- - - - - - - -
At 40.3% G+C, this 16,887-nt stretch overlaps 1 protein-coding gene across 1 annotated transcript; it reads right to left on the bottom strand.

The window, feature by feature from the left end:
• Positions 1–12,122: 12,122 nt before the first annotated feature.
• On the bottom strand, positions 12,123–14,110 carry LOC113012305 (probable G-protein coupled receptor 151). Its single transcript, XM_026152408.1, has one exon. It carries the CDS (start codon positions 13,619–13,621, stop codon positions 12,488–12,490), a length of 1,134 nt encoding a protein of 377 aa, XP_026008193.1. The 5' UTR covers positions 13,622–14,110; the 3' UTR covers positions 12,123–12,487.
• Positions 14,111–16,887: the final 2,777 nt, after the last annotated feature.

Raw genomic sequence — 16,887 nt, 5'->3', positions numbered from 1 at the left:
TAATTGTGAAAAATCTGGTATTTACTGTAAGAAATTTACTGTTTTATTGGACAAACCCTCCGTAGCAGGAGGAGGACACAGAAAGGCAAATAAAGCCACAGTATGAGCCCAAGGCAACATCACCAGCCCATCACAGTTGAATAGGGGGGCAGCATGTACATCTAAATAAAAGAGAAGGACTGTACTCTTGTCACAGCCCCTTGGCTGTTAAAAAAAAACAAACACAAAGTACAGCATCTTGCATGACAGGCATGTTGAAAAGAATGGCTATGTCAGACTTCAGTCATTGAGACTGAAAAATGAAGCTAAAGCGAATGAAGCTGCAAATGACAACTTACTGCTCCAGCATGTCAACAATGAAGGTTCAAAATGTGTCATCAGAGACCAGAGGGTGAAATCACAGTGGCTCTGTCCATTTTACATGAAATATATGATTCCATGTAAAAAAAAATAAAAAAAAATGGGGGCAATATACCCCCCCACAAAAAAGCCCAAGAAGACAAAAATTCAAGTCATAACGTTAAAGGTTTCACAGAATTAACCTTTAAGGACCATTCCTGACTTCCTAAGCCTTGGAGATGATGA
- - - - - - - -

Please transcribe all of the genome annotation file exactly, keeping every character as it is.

At 40.3% G+C, this 16,887-nt stretch overlaps 1 protein-coding gene across 1 annotated transcript; it reads right to left on the bottom strand.

The window, feature by feature from the left end:
• Positions 1–12,122: 12,122 nt before the first annotated feature.
• On the bottom strand, positions 12,123–14,110 carry LOC113012305 (probable G-protein coupled receptor 151). Its single transcript, XM_026152408.1, has one exon. It carries the CDS (start codon positions 13,619–13,621, stop codon positions 12,488–12,490), a length of 1,134 nt encoding a protein of 377 aa, XP_026008193.1. The 5' UTR covers positions 13,622–14,110; the 3' UTR covers positions 12,123–12,487.
• Positions 14,111–16,887: the final 2,777 nt, after the last annotated feature.

Raw genomic sequence — 16,887 nt, 5'->3', positions numbered from 1 at the left:
TAATTGTGAAAAATCTGGTATTTACTGTAAGAAATTTACTGTTTTATTGGACAAACCCTCCGTAGCAGGAGGAGGACACAGAAAGGCAAATAAAGCCACAGTATGAGCCCAAGGCAACATCACCAGCCCATCACAGTTGAATAGGGGGGCAGCATGTACATCTAAATAAAAGAGAAGGACTGTACTCTTGTCACAGCCCCTTGGCTGTTAAAAAAAAACAAACACAAAGTACAGCATCTTGCATGACAGGCATGTTGAAAAGAATGGCTATGTCAGACTTCAGTCATTGAGACTGAAAAATGAAGCTAAAGCGAATGAAGCTGCAAATGACAACTTACTGCTCCAGCATGTCAACAATGAAGGTTCAAAATGTGTCATCAGAGACCAGAGGGTGAAATCACAGTGGCTCTGTCCATTTTACATGAAATATATGATTCCATGTAAAAAAAAATAAAAAAAAATGGGGGCAATATACCCCCCCACAAAAAAGCCCAAGAAGACAAAAATTCAAGTCATAACGTTAAAGGTTTCACAGAATTAACCTTTAAGGACCATTCCTGACTTCCTAAGCCTTGGAGATGATGA